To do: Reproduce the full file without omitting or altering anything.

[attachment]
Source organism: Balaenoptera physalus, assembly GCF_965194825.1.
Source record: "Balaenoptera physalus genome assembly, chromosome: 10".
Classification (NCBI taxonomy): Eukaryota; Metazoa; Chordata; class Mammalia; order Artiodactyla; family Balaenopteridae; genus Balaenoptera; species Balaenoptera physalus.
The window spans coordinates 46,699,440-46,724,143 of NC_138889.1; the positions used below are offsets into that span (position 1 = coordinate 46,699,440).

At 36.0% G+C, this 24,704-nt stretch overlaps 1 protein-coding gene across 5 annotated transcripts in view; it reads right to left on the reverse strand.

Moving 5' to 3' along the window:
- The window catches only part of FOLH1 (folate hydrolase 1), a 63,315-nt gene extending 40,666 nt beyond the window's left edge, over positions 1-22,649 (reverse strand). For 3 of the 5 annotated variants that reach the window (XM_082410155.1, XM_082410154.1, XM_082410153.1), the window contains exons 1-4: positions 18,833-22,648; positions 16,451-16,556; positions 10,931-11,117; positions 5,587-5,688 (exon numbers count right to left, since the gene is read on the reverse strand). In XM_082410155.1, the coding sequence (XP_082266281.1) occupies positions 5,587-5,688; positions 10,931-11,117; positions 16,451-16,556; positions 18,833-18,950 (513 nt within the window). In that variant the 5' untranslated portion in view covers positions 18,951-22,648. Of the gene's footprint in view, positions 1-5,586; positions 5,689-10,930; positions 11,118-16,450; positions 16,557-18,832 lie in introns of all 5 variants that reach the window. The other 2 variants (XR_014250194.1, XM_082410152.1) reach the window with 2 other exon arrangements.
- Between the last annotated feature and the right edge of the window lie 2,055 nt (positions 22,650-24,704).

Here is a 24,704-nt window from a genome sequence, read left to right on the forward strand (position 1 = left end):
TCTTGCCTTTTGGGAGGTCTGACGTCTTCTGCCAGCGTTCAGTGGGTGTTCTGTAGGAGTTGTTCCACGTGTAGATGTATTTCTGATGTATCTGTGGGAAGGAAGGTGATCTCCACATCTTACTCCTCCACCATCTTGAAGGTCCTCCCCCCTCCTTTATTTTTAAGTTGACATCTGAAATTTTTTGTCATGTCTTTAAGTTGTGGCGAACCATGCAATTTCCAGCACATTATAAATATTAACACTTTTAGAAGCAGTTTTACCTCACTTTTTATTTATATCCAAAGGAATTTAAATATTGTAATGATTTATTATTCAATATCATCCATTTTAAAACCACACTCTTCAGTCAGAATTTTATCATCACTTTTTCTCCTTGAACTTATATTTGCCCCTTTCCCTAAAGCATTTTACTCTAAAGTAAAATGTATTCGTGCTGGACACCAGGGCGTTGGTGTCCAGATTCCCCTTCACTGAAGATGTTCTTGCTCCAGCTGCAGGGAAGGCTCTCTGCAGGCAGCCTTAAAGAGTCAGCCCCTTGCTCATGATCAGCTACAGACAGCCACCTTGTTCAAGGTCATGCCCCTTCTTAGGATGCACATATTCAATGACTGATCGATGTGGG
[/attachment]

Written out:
Source organism: Balaenoptera physalus, assembly GCF_965194825.1.
Source record: "Balaenoptera physalus genome assembly, chromosome: 10".
Classification (NCBI taxonomy): Eukaryota; Metazoa; Chordata; class Mammalia; order Artiodactyla; family Balaenopteridae; genus Balaenoptera; species Balaenoptera physalus.
The window spans coordinates 46,699,440-46,724,143 of NC_138889.1; the positions used below are offsets into that span (position 1 = coordinate 46,699,440).

At 36.0% G+C, this 24,704-nt stretch overlaps 1 protein-coding gene across 5 annotated transcripts in view; it reads right to left on the reverse strand.

Moving 5' to 3' along the window:
- The window catches only part of FOLH1 (folate hydrolase 1), a 63,315-nt gene extending 40,666 nt beyond the window's left edge, over positions 1-22,649 (reverse strand). For 3 of the 5 annotated variants that reach the window (XM_082410155.1, XM_082410154.1, XM_082410153.1), the window contains exons 1-4: positions 18,833-22,648; positions 16,451-16,556; positions 10,931-11,117; positions 5,587-5,688 (exon numbers count right to left, since the gene is read on the reverse strand). In XM_082410155.1, the coding sequence (XP_082266281.1) occupies positions 5,587-5,688; positions 10,931-11,117; positions 16,451-16,556; positions 18,833-18,950 (513 nt within the window). In that variant the 5' untranslated portion in view covers positions 18,951-22,648. Of the gene's footprint in view, positions 1-5,586; positions 5,689-10,930; positions 11,118-16,450; positions 16,557-18,832 lie in introns of all 5 variants that reach the window. The other 2 variants (XR_014250194.1, XM_082410152.1) reach the window with 2 other exon arrangements.
- Between the last annotated feature and the right edge of the window lie 2,055 nt (positions 22,650-24,704).

Here is a 24,704-nt window from a genome sequence, read left to right on the forward strand (position 1 = left end):
TCTTGCCTTTTGGGAGGTCTGACGTCTTCTGCCAGCGTTCAGTGGGTGTTCTGTAGGAGTTGTTCCACGTGTAGATGTATTTCTGATGTATCTGTGGGAAGGAAGGTGATCTCCACATCTTACTCCTCCACCATCTTGAAGGTCCTCCCCCCTCCTTTATTTTTAAGTTGACATCTGAAATTTTTTGTCATGTCTTTAAGTTGTGGCGAACCATGCAATTTCCAGCACATTATAAATATTAACACTTTTAGAAGCAGTTTTACCTCACTTTTTATTTATATCCAAAGGAATTTAAATATTGTAATGATTTATTATTCAATATCATCCATTTTAAAACCACACTCTTCAGTCAGAATTTTATCATCACTTTTTCTCCTTGAACTTATATTTGCCCCTTTCCCTAAAGCATTTTACTCTAAAGTAAAATGTATTCGTGCTGGACACCAGGGCGTTGGTGTCCAGATTCCCCTTCACTGAAGATGTTCTTGCTCCAGCTGCAGGGAAGGCTCTCTGCAGGCAGCCTTAAAGAGTCAGCCCCTTGCTCATGATCAGCTACAGACAGCCACCTTGTTCAAGGTCATGCCCCTTCTTAGGATGCACATATTCAATGACTGATCGATGTGGG